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The Evolution of DBS Checks: When Did They Become the Norm?

Background checks are a standard part of the hiring process in many industries. Employers seek to ensure the safety and integrity of their workplace, particularly when dealing with vulnerable populations or sensitive information.

One crucial tool in this endeavour is the Disclosure and Barring Service (DBS) check, which provides valuable insights into an individual’s criminal history.

But when did DBS checks emerge as the norm, and what factors contributed to their widespread adoption?

In this blog post, we’ll explore the evolution of DBS checks, from their inception to becoming a cornerstone of safeguarding practices across various sectors.

Early Origins: The Need for Transparency and Safety

The roots of background checks can be traced back centuries, as employers sought ways to assess the trustworthiness and suitability of potential hires. However, formalised background screening processes, akin to modern-day DBS checks, began to emerge in the mid-20th century.

In the United Kingdom, concerns about child welfare and protection played a significant role in shaping the evolution of these checks.

The Birth of the CRB: A Turning Point

In 2002, the Criminal Records Bureau (CRB) was established in the UK, marking a pivotal moment in the history of background checks. The CRB was tasked with providing access to criminal records information to help organisations make informed recruitment decisions, particularly in roles involving work with children or vulnerable adults.

This marked a significant step forward in safeguarding practices, offering employers a standardised process for assessing the suitability of candidates.

Transition to the Disclosure and Barring Service (DBS)

The CRB underwent several changes over the years, with one of the most notable being its merger with the Independent Safeguarding Authority (ISA) in 2012. This merger led to the creation of the Disclosure and Barring Service (DBS), which assumed responsibility for processing requests for criminal records checks and maintaining barred lists for individuals deemed unsuitable for certain roles.

Legal Mandates and Regulatory Requirements

The increasing prevalence of a DBS check can be attributed in part to legislative measures and regulatory requirements. Various laws and guidelines mandate background checks for certain positions, particularly those involving work with vulnerable populations or access to sensitive information.

For example, the Safeguarding Vulnerable Groups Act 2006 set out requirements for checks on individuals working with children and vulnerable adults, reinforcing the importance of robust safeguarding measures.

High-Profile Cases and Public Awareness

High-profile cases of abuse or misconduct, particularly those involving individuals in positions of trust, have also contributed to the normalization of DBS checks. These incidents have underscored the need for thorough vetting processes and heightened awareness of the risks associated with inadequate background screening. As public awareness of safeguarding issues has grown, so too has the demand for stringent background checks to mitigate potential risks.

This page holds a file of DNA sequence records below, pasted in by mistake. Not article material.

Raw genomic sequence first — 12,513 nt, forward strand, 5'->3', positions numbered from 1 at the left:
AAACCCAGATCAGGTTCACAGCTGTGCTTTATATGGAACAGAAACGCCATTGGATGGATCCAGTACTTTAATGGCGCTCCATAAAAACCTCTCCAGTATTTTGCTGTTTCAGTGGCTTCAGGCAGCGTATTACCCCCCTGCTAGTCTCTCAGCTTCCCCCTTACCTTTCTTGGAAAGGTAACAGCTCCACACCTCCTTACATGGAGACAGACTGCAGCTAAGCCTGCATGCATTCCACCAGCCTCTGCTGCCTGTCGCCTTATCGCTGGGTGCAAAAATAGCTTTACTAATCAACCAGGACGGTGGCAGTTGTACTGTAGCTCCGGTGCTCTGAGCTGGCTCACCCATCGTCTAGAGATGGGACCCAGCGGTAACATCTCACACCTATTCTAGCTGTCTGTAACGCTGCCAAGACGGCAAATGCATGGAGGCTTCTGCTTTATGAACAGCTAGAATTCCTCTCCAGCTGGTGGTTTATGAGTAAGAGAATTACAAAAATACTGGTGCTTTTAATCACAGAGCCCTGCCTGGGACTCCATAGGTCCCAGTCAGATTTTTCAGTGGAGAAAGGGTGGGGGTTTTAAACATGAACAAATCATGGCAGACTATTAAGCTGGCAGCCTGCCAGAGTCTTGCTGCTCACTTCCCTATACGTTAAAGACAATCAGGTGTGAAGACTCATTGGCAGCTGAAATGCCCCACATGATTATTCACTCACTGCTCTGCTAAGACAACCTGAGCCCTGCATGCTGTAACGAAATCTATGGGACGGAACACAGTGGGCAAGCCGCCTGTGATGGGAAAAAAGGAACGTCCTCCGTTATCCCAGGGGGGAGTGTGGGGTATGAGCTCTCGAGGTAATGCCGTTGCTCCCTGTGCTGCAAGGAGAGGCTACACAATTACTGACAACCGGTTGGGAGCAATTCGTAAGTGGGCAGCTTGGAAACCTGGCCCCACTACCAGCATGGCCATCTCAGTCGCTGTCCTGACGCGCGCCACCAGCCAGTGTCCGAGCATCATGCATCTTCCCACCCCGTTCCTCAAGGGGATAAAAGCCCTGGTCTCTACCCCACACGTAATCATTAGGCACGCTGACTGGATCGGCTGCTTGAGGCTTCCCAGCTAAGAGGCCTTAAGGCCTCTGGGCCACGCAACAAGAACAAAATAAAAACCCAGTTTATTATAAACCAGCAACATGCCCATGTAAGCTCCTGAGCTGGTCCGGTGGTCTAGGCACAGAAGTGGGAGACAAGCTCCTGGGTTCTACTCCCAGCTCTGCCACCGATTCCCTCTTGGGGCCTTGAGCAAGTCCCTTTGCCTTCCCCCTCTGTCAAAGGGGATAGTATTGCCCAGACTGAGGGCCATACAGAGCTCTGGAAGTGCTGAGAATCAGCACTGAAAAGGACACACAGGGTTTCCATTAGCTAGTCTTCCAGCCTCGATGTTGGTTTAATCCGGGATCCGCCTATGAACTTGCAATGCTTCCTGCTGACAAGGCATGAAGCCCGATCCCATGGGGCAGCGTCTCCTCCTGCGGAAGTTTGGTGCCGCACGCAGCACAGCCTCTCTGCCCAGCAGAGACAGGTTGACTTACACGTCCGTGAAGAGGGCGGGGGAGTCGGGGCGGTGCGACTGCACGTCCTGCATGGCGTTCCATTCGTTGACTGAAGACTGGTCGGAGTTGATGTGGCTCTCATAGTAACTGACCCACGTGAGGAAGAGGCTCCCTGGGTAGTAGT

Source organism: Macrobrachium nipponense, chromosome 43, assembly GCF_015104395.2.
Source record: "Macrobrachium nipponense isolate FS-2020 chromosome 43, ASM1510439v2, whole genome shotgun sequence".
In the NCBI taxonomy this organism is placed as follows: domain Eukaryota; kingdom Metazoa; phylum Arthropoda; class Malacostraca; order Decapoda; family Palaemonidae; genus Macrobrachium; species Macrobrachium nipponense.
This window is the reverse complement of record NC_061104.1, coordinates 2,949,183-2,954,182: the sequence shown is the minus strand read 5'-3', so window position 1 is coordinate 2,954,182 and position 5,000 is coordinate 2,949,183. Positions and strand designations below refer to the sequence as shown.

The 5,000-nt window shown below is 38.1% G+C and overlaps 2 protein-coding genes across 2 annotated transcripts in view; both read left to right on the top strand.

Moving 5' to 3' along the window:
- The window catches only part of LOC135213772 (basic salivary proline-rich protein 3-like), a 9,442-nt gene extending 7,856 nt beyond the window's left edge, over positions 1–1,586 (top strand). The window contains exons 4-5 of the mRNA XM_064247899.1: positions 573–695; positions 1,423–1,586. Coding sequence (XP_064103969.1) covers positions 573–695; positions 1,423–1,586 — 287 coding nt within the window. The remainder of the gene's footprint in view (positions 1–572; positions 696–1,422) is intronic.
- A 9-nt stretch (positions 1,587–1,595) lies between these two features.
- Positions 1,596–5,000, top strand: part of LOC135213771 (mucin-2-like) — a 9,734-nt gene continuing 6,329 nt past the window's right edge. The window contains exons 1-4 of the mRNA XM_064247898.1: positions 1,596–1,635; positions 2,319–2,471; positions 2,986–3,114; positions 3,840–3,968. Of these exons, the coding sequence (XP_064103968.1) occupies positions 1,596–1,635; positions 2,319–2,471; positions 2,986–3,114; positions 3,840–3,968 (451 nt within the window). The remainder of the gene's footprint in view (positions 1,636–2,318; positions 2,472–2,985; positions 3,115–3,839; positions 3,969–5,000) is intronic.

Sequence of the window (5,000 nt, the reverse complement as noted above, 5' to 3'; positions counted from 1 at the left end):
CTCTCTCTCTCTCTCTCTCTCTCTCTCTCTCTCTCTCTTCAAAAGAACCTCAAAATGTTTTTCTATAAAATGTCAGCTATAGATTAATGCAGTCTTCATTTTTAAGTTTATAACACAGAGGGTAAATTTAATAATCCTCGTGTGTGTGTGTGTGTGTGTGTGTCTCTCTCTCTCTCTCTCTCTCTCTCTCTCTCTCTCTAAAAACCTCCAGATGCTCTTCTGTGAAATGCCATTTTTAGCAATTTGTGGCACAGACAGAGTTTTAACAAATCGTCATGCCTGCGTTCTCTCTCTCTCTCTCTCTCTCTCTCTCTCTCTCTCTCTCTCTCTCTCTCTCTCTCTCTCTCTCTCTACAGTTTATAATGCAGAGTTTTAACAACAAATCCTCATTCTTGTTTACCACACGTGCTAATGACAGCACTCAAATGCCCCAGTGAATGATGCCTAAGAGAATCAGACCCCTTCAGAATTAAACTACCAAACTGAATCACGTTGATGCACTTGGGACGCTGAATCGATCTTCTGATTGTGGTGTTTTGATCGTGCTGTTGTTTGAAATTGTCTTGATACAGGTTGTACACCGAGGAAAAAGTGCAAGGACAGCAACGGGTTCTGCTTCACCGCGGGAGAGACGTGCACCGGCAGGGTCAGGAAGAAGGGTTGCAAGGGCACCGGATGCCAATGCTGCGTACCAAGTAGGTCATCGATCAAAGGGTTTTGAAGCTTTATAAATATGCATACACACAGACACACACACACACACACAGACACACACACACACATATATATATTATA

Sector-Specific Adoption and Best Practices

Certain sectors, such as education, healthcare and social services, have been early adopters of DBS checks due to the nature of the work involved and the populations served. Over time, other industries have followed suit, recognising the value of comprehensive background checks in maintaining trust, protecting stakeholders and mitigating liability. For instance, retail has seen a rise in checks carried out, even e-commerce stores, like Funky Socks, have integrated the check into their hiring processes.

Streamlining Processes and Enhancing Accessibility

Advancements in technology have played a significant role in the evolution of DBS checks, making the process more efficient and accessible for both employers and applicants. Online application systems, electronic disclosures and automated processing have streamlined the vetting process, reducing paperwork and turnaround times.

Conclusion: DBS Checks as Standard Practice

DBS checks have evolved from a niche safeguarding measure to a standard practice in many industries. The establishment of the CRB and subsequent transition to the DBS marked important milestones in the development of background screening processes in the UK.

Legislative mandates, public awareness campaigns and sector-specific best practices have all contributed to the normalization of DBS checks as essential tools for ensuring transparency, safety and accountability in the workplace.

As safeguarding remains a top priority for organisations across diverse sectors, DBS checks are likely to continue playing a central role in recruitment and risk management strategies for years to come.